My Quadranscentennial In Bangalore
It has been 25 years since I published the first issue of this magazine. The first issue was launched on 31 March 1989.
Every anniversary, folks congratulate me. In the manner of a surprised relative who had predicted that I would amount to nothing good.
At our first anniversary, I felt a little “frisson”—a wiggle in my spine.
The first anniversary is always unique. Ask any entrepreneur. It’s the first "annum" - the first checkpoint in the life cycle of anyone’s business.
When you have invented something totally new—like a free city guide magazine - it's even more of a thang.
You pitch your product to the market. And watch as your business plan unravels strand by strand,as customer after customer decides that your new idea is "completely moronic".
They don’t want it.
They already have it.
"Who else bought this? I don’t want to be the first."
When my roller coaster ride began 25 years ago, I was out of a job, totally unemployable and because of a weird series of events, totally broke.
I did not have the capital of one rupee to invest.
So when I had the idea of starting a city magazine, I bounced around the city like a pinball on steroids making it happen. In 45 days I went from setting down a self-pitying glass of Peter Scot, to launching the magazine.
My “business plan” was simple: “I am launching a city guide because Bangalore needs one. I will give it away for free. I will get local businesses to advertise in it. And because they will see tourists reading my magazine, they will repeat their ads.”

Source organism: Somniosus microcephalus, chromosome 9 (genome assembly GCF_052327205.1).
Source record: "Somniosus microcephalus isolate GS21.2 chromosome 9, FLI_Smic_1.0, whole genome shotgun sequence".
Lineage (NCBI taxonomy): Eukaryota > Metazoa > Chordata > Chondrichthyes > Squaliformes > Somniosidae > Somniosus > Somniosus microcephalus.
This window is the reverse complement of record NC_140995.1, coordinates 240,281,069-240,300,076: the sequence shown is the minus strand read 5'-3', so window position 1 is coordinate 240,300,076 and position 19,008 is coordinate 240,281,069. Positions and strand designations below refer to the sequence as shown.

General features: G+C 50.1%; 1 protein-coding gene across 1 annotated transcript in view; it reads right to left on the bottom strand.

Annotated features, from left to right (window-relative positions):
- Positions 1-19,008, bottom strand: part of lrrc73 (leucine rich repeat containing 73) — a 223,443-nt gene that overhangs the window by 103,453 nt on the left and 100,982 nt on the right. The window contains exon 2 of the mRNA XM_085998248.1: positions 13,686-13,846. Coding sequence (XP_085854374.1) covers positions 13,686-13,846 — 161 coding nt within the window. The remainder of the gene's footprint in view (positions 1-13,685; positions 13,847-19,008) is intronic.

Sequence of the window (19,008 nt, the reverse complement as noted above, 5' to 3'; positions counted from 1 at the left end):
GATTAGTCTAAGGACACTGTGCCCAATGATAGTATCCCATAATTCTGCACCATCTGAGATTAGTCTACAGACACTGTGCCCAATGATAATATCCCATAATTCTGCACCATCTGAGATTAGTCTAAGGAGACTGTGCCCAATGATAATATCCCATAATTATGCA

The first reaction I got, from a friend in an ad agency, went like this: “Hhhhmmmpppphhhhh”.
I almost believed him.
But when you are in the game, you don’t stop to ponder the price of your passion. Nor its penalty.
The ride was turbulent: noisy sometimes, rowdy often, but always festive.
Festive because this was Bangalore.A city that is always in beta, always investing in itself for change.
Festive because from the first issue, all I received from this city was unqualified support.
I have few tales of trouble and hardship. And many tales of happy give-and-take.
I remember the first ads I ever sold.
The first was to the Taj Residency (now, Vivanta by Taj). There was Pep Pereira, a manager then. She listened to my idea, politely accepted a ratty dummy issue and then took me upstairs to meet her GM, Naozar Daruwalla (Crimson Art Gallery).
Naozar was fretting over moving the pool 10 feet closer to the road. He badgered his corporate office on the phone about this. Then he turned to me and said, “Ok, we’ll book a full page black and white.”
The next day, I met Nakul Anand, then GM of the Windsor Manor (and now, the boss of all the ITC hotels).
“How does it benefit the hotel?” he asked me.
“Now your guests can stop scribbling on the telephone directory, Nakul,” I told him.
He laughed. He booked the next ad.
My sniggering friend from the ad agency booked the back cover ad for a year.